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Chile’s been hot, politically and economically

Comparing growth and equality in South America

If you’ve followed the evolution of Latin America for the past 25 or 30 years, you might be shocked by the recent unrest in Chile: The country’s economic growth has been stunning and widely seen as a harbinger of growth and development for all of Latin America, a region that has underperformed for many years. Chile’s growth is also touted as a confirmation that the openness and liberalization advocated by the “Washington Consensus” was the right prescription for the country and, by extension, for all of Latin America. Of course, this view has had dissenters. But regardless of ideological alliances or inclinations, most were surprised by the depth, pervasiveness, and persistence of the recent violent protests and demonstrations in Chile.

We hope FRED can add something to this discussion, while knowing full well that the issues behind the violence in Chile exist at a much deeper level than the economic data can reach. But the data can provide some interesting context and a starting point.

The graph above shows per capita income in Chile from 1960 until 2018 (thick black line). It also includes the equivalent series for four other major Latin American countries: Argentina, Brazil, Mexico, and Peru (thinner, lighter lines).

It’s easy to see why Chile has been widely considered a success story. Measured in constant 2010 U.S. dollars, Chile’s growth in the 1960s was way below Argentina’s, at par with Mexico’s and Brazil’s, and not far above Peru’s. The 1970s were tough, both politically and economically. By 1975, Chile had fallen way below Mexico and Brazil, and Peru had caught up with it. Another major recession in the late 1970s and early 1980s sent Chile’s income back to its level in 1970. But then Chile started to move away from the pack… By consistently outgrowing its neighbors, Chile caught up with Argentina, Brazil, and Mexico in the early 1990s, leaving Peru way behind. By 2018, Chile’s growth had risen to 50% above Argentina’s and Mexico’s, 40% above Brazil’s, and a whopping 150% above Peru’s.

So, given this apparent economic success, why are Chileans protesting so aggressively? One possibility is that the economic growth has been very unequally distributed.* The second graph sheds some light on this perspective with data from the World Bank. The scale on the left vertical axis shows the Gini coefficient, a very common indicator of inequality, for Chile and its four neighbors. The higher the Gini, the more concentrated the income distribution: A value of 100% indicates perfect inequality, in the sense that all income would be concentrated with one person (or the tiniest fraction of the population). A value of 0% indicates perfect equality, a state in which everyone has the same income. 

A number of interesting patterns emerge. First, the trend for all the countries is a declining Gini; i.e., movement toward a more equal distribution of income. This pattern contradicts the narrative that the Chilean model could deliver growth only by expanding inequality. However, only Brazil, a country widely singled out for its remarkable inequality, exhibits a Gini coefficient substantially higher than Chile’s. Otherwise, this rough measure of inequality puts Chile on par with Mexico (another country singled out for its inequality). Interestingly, both Mexico and Brazil have had massive social unrest in the past two years. Finally, the Gini coefficients indicate that inequality in Chile is substantially higher than in Argentina and, surprisingly, Peru.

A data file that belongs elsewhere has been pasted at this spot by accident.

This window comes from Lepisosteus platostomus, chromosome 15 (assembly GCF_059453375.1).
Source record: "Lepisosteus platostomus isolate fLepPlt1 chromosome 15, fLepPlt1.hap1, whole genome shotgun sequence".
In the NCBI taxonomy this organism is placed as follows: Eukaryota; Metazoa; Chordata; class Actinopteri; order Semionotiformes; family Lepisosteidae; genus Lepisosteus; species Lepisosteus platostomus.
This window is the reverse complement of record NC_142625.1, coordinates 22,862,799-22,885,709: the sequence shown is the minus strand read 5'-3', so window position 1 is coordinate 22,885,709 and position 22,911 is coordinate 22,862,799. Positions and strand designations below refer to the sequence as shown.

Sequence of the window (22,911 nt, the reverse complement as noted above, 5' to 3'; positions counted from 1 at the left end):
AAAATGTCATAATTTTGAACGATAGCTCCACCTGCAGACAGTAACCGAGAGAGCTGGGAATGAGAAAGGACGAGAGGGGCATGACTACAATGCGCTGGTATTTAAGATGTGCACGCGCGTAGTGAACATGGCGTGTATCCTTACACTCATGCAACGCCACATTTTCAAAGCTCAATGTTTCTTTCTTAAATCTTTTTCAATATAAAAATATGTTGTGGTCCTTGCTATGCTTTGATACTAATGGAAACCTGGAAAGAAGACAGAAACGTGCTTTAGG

Obviously, these simple patterns cannot fully explain the recent protests. If they could, no one would have been surprised by them. However, the data can help add some context and a bit of discipline when considering and challenging popular narratives.

* “The typical narrative inside the country when I was living there in the early 90s, and the narrative in Latin America in general, is that income inequality is very high in Chile.” —Alexander Monge-Naranjo

How to make these graphs: For the first graph, search for and select “GDP per capita for Chile in constant dollars” (series ID NYGDPPCAPKDCHL); click “Add to Graph.” From the “Edit Graph” panel, use the “Add Line” tab and add similar series for Argentina, Brazil, Mexico, and Peru. From the “Format” tab, choose line thickness “5” and color “black” for the Chile series. For the second graph, search for and select the Gini series instead of the GDP per capita series. From the “Format” tab, select “Dot” under “Line style:” because data are not available for every year.

Suggested by Alexander Monge-Naranjo.


Economic volatility in emerging economies

By definition, “emerging” economies are in transition from “developing” status to “developed” status, which is generally a bumpy road that may involve more-frequent crises and stronger economic fluctuations. One way to visualize this transition in FRED is to graph per capita GDP growth rates for the BRIC countries (Brazil, Russia, India, China) and compare them with the rate for the U.S. (thick black line). While it is usually better to show fewer series on one graph, the idea here is simply to illustrate that these economies bounce around much more than the U.S. economy does. The U.S. rate is never the highest. On the rare occasions when it is the lowest, it is only barely so—with 2007 being the exception.

How this graph was created: Search for “Constant GDP per capita” for the various countries and add the series to the graph. Transform each series to “Percentage change” and emphasize the line for the U.S. so it stands out (in this case, it is thicker and black).

Suggested by Christian Zimmermann


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